Guidelines for psychosocial support for uniformed services

Impact, December 2011


In the Netherlands, in 2010 the Multidisciplinary Guidelines for the psychosocial support of uniformed services organizations (USOs) were developed. These guidelines are accepted as a national standard for psychosocial support for police, firebrigade, ambulance services, the Ministry of Defence and coast guard.


Members of USOs are frequently exposed to potentially shocking events. Although USO members are well prepared for their work, the USO has an obligation in providing the best possible support for their employees when needed. The goal of the guidelines is to guarantee optimal psychosocial support and care after experiencing disasters and shocking events, so that stress-related health problems among members of the emergency services are prevented.


The guidelines are evidence-based, i.e. they are based on the results of the latest scientific studies, knowledge from experience (best practices) and other considerations. Consensus was reached that the promotion of the existing means of recovery of the USO member, and the facilitation of these means by peer support structures, are the key to a successful psychosocial support system. The peer support system has an important role in recognising those affected with psychological and/or serious clinical symptoms that require diagnosis and/or treatment. Diagnosis and treatment should be exercised by mental health professionals. Therefore, they must be readily available, but should only be deployed when necessary. Three phases in the psychosocial support for USO members are discerned: preparation (selection, information and training), peer support and monitoring, and, if necessary, referral for professional care. The guidelines provide recommendations for the USO for each of these phases.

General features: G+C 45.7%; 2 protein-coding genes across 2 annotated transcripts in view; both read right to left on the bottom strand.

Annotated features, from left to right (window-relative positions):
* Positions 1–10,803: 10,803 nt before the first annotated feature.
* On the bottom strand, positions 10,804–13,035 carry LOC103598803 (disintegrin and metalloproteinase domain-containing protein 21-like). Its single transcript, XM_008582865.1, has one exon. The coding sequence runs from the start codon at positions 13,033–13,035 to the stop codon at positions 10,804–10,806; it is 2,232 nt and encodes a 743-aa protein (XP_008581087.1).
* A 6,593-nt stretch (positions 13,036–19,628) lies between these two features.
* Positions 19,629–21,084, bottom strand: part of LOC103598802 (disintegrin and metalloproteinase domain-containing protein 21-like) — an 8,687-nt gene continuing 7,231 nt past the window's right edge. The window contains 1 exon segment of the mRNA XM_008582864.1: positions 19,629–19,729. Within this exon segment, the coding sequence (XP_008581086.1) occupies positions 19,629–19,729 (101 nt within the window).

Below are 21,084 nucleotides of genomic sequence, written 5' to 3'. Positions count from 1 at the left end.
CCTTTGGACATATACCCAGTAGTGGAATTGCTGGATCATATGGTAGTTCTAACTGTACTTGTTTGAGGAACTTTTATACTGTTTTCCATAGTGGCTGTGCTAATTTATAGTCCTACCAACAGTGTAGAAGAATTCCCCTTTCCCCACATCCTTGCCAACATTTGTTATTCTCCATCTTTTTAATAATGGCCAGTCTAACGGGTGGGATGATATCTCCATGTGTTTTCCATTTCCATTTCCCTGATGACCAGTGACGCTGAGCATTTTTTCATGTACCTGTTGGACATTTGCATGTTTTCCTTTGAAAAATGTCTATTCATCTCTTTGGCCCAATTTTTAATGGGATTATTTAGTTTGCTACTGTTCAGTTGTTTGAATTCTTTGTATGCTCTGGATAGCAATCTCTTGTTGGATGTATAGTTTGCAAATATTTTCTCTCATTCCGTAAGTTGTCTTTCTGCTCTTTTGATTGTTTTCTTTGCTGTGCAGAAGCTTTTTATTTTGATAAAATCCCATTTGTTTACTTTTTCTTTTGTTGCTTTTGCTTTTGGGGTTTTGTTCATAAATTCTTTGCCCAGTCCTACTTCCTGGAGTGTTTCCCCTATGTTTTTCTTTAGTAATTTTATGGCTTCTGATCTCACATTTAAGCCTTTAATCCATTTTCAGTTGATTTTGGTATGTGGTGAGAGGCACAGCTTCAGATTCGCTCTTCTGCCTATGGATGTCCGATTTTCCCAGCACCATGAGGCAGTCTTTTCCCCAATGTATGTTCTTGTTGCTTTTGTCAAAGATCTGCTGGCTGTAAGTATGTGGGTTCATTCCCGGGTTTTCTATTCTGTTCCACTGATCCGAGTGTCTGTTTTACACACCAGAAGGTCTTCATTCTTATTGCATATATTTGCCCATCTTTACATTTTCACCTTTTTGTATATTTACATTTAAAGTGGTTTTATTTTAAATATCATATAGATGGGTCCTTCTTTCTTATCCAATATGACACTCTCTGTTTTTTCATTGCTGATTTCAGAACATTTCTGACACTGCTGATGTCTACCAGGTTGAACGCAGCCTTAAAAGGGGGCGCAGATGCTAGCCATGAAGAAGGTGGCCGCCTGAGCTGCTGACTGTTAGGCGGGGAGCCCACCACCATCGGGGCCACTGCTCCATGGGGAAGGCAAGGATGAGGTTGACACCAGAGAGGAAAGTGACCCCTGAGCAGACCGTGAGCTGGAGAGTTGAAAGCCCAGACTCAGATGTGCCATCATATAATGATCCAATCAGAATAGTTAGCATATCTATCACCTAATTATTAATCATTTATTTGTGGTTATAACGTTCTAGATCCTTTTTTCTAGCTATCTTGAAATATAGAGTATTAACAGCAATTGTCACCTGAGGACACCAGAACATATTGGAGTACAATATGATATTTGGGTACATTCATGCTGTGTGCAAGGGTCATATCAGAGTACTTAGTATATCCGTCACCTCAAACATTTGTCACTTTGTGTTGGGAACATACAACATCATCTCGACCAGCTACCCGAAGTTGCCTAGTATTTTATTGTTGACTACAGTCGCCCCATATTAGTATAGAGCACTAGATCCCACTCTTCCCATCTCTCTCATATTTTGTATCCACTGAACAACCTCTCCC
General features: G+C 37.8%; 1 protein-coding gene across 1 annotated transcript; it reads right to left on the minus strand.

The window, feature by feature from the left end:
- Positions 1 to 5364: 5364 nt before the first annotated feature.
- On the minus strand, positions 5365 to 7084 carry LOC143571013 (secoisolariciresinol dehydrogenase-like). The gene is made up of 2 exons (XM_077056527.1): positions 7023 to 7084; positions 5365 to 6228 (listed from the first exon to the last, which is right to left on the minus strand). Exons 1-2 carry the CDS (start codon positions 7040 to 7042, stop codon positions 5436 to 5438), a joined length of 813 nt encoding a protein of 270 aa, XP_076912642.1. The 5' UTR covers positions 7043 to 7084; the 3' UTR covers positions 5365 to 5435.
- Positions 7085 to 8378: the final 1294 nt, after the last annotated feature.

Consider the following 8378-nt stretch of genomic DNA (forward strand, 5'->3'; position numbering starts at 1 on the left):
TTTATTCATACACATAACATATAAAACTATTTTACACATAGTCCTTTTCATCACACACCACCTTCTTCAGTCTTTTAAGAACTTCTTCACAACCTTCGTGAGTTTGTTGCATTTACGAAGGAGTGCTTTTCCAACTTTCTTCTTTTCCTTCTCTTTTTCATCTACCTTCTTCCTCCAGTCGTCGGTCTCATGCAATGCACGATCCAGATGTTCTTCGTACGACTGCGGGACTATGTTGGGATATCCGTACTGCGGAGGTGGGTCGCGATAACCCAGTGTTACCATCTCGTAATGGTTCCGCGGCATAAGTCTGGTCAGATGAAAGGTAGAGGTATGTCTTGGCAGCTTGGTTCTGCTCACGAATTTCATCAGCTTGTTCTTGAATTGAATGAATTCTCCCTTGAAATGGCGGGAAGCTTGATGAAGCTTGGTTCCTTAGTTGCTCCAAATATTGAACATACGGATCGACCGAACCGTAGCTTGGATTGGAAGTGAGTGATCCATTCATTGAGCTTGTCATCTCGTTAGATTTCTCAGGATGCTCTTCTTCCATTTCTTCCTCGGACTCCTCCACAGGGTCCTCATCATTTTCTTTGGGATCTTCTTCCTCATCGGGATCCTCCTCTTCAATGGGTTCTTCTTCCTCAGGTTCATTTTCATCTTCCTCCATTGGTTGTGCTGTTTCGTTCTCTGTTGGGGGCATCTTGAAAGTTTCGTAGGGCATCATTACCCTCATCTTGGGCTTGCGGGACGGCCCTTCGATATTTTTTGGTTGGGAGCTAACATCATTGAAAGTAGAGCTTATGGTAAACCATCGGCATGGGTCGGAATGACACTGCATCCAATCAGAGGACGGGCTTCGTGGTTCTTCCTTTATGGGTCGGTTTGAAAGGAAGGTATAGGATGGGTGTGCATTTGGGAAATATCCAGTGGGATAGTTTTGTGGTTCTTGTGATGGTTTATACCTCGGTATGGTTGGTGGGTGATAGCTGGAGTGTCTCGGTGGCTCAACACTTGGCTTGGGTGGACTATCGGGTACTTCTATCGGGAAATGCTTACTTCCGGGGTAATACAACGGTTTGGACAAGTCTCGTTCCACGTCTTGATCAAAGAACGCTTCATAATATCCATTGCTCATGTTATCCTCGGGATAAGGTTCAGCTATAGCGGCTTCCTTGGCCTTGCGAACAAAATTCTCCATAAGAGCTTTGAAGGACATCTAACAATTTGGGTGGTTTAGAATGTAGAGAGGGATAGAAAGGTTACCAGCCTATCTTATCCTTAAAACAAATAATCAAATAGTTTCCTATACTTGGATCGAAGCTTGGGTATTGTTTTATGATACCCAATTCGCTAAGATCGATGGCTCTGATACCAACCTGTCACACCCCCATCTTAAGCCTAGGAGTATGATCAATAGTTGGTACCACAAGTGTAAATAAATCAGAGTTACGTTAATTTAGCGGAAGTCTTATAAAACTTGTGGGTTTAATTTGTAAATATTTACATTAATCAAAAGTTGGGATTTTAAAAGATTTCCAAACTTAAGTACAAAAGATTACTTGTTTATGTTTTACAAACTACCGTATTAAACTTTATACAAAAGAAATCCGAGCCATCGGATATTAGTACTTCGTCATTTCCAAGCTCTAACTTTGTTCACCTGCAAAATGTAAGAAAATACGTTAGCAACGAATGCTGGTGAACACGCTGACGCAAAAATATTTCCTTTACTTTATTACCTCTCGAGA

During the European project EUTOPA-IP European and international experts discussed these national guidelines as a basis for further (European and international) implementation and use. The discussion resulted in a number of interesting conclusions. There is general consensus about the core assumptions and recommendations of the guidelines. First of all, the focus on the uniformed worker and his/her own resilience in coping with potentially traumatic events is seen as a productive starting point for the development of guidelines. Second, consensus exists about the tasks ascribed to peer support in the guidelines: peer support should always be directed toward (practical) assistance, stimulating healthy recovery and if necessary referral to professional care. Third, employers have an important responsibility in preventing and resolving psychosocial trauma.


The guidelines also formed a basis for discussion about their applicability in different national contexts. Two topics were of particular interest. First the scope of the peer support tasks: some experts argue that peer support should also have a therapeutic component, whereas others believe therapy should only be provided by professionals. And second the moment of involvement of professional care: should it be shortly after the potentially traumatic event, or should they only get involved once they have been alerted by for example peer supporters?


The purpose of the discussion was to add "European Value" to the guidelines. This has most definitely proven to be the case. Resulting in the overall conclusion that the guidelines are a solid foundation for the development of country specific guidelines and are generally recognized as (a basis for) European Guidelines.


The guidelines will be available in January 2012 (download).

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Co funded by the European Commission, Directorate Environment,
Grant Agreement No. 070401/2009/540414/SUB/A4